Rory MacDonald UFC 145 Blog | Talks Highs And Lows Of His Career
By Rory MacDonald:
I’m writing this first pre-fight blog on a Sunday, my rest day, and the one day dedicated to allowing my body to recover from the rigours of training. By this stage, I’m desperate for the rest day to come around.
Usually on a day off I’ll wake up, go to church, relax in a hot tub and cold bath, allow my muscles to recover and injuries to heal, and then after that I’ll just focus on eating well, chilling out with friends and staying away from the gym. My Sundays have followed this pattern pretty much since I started camp ahead of my fight on April 21st against English puncher Che Mills.
Rest days are vital to a fighter, and every bit as important as a training day, really. You need days like this to aid recovery and then allow your body to push itself during the next session. If you don’t make the most of these rest days, your body will suffer from wear and tear and gradually break down, meaning all that hard training you’ve done will, ultimately, be a little bit pointless.
I feel absolutely awesome right now, to tell you the truth. I don’t think I’ve ever felt this good or healthy during a training camp. I’m really on top of my injuries and my niggles and am so far — touch wood — able to concentrate purely on getting my body into the best shape it’s ever been in. I’m getting lots of massages, seeing an osteopath, staying on top of rehab exercises, warming up and warming down in the right way, and just generally monitoring my body and its needs a lot better than I’ve ever done in the past.
In fact, going into the last fight I had scheduled, against Brian Ebersole at UFC 140 before Christmas, I was riddled with injuries. I was just coming off a shoulder injury, then had a hip injury, a quad injury and then finally the back and front of my knee became injured.
It was just one thing after another and was a horrible ordeal to go through. I wasn’t really able to train much and it seemed like each injury would occur around the time that a previous injury had started to clear.
When the eight-week fight camp started, I had to avoid training altogether for the first four weeks, simply because my body was broken down and unable to function the way it needed to. That meant I had only four weeks in total to train for Ebersole. I wouldn’t even be able to train properly during that time period, and sparring would have been off the agenda.
Looking back, I wasn’t able to start properly training until, what would have been, the week of the fight. In hindsight, I had no choice but to pull out of the bout even though I really wanted to fight on that big Toronto card.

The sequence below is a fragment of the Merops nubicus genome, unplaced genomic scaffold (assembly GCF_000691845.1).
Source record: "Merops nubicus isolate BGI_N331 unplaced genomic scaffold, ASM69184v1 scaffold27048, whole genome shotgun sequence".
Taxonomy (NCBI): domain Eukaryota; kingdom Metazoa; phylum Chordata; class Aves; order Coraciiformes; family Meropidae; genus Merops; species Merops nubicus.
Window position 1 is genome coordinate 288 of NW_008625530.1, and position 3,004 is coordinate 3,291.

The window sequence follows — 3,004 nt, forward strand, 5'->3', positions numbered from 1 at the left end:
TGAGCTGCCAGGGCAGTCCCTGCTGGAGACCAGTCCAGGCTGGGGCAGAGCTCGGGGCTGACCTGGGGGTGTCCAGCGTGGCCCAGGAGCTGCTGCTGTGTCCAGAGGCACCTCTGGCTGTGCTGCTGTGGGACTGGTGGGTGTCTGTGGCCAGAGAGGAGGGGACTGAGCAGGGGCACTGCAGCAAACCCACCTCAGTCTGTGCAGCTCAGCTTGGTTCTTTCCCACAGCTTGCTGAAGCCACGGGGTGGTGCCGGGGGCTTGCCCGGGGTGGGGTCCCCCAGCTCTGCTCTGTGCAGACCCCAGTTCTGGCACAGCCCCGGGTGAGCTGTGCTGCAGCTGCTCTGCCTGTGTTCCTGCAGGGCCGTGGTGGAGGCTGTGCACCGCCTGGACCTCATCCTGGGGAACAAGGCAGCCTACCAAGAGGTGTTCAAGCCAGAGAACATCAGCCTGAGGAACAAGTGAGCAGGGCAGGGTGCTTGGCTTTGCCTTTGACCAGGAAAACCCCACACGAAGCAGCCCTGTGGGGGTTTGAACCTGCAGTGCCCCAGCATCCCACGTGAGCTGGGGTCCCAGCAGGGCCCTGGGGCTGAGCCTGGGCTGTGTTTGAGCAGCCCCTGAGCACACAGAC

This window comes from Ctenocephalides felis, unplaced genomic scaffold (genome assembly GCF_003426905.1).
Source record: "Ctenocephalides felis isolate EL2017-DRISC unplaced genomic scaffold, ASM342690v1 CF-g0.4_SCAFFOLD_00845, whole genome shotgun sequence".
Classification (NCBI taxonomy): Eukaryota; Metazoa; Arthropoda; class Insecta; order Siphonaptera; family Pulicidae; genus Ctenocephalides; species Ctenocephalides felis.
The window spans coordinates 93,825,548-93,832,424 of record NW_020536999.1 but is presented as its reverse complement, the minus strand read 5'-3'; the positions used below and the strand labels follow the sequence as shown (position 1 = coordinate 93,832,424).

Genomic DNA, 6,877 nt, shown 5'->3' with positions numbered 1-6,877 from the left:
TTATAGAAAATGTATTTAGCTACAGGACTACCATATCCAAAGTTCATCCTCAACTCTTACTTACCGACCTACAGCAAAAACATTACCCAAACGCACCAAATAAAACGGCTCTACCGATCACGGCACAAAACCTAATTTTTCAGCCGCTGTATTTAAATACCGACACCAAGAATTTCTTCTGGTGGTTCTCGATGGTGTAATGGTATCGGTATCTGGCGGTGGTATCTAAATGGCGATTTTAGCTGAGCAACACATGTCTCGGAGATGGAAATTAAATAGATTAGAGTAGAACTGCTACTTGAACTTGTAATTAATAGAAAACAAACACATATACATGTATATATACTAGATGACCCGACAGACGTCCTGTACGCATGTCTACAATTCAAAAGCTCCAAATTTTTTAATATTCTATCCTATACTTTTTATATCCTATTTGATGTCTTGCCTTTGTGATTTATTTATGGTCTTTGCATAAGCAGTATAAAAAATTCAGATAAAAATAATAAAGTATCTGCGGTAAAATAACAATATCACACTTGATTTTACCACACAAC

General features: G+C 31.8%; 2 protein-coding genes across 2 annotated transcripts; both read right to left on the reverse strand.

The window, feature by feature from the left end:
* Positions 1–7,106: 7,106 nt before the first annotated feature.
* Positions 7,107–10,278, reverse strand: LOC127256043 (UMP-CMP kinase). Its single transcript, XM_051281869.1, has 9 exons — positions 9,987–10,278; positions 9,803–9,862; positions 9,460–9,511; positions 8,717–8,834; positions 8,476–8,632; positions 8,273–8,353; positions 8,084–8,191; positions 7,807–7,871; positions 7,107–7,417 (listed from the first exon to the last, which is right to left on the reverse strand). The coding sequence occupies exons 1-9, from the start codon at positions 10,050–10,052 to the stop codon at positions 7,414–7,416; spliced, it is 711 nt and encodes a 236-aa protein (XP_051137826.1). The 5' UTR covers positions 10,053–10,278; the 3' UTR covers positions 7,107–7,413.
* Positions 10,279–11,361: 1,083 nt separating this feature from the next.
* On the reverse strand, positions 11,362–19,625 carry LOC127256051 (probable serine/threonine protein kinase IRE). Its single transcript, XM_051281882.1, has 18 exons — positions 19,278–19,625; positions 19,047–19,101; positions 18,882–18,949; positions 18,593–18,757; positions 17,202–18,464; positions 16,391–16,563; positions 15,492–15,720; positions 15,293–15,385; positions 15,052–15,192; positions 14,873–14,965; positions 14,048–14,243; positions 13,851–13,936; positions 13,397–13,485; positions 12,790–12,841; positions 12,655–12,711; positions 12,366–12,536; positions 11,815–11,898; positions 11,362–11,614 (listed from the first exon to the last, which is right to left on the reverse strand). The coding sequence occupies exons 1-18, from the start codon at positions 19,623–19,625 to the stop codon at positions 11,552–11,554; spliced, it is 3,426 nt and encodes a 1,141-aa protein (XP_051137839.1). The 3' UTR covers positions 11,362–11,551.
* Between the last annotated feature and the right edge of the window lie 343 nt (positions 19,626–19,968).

I want a long and successful career in this sport and, in order to achieve that, you have to take care of your body. I don’t want to be one of those guys that does stupid things in preparation, takes risks when they shouldn’t and then ends up paying for it in the long run. Longevity in this sport is really important to me, and I want to be someone that is competing and dominating for a very long time.
You learn from experience and you learn from your mistakes. Although I’m only 22 years of age, I have packed a lot into a short space of time and have had a lot of fights in my career. That means a lot of training camps and a lot of time to learn, pick things up from others and gradually improve the way in which you prepare for a fight. Everybody is different and everybody has their own routine and way of doing things, and the real key is to look at all these different methods and eventually find the one that is best suited to you.
I’m not just saying it for hype — I genuinely feel as though I’ve finally found the methods that best work for me, and I couldn’t be happier right now. I’ve found my niche. This is going to be the start of something big — something that takes my game to the next level.
In truth, I’ve really been upset with the way my career has gone in the last few years. Sure, there have been good wins along the way, but I’ve been disappointed with the pattern it has taken and the inactivity that I’ve suffered as a result of injuries. It has been very stop-and-start, and it seems as though whenever I start building momentum and get a big win, something pulls the rug out from under me and I’m forced to sit on the sidelines for a few months. I’ve never really enjoyed the benefits of a solid rhythm or clear schedule. That’s just never come my way.
I’ve made a goal, a pact with myself to try and fight three times a year from this point on, starting with Che Mills on April 21st. After beating Mills at UFC 145, I’m really keen to stay busy, stay healthy and then get out again not long after, perhaps some time during the summer.
That’s not to say I’m looking past Mills, however. I know he is dangerous and I know I’ll have to be at my best to beat to win, but, unfortunately for him, he’s definitely going to get beaten on April 21st.
-Blog courtesy Sportsnet.ca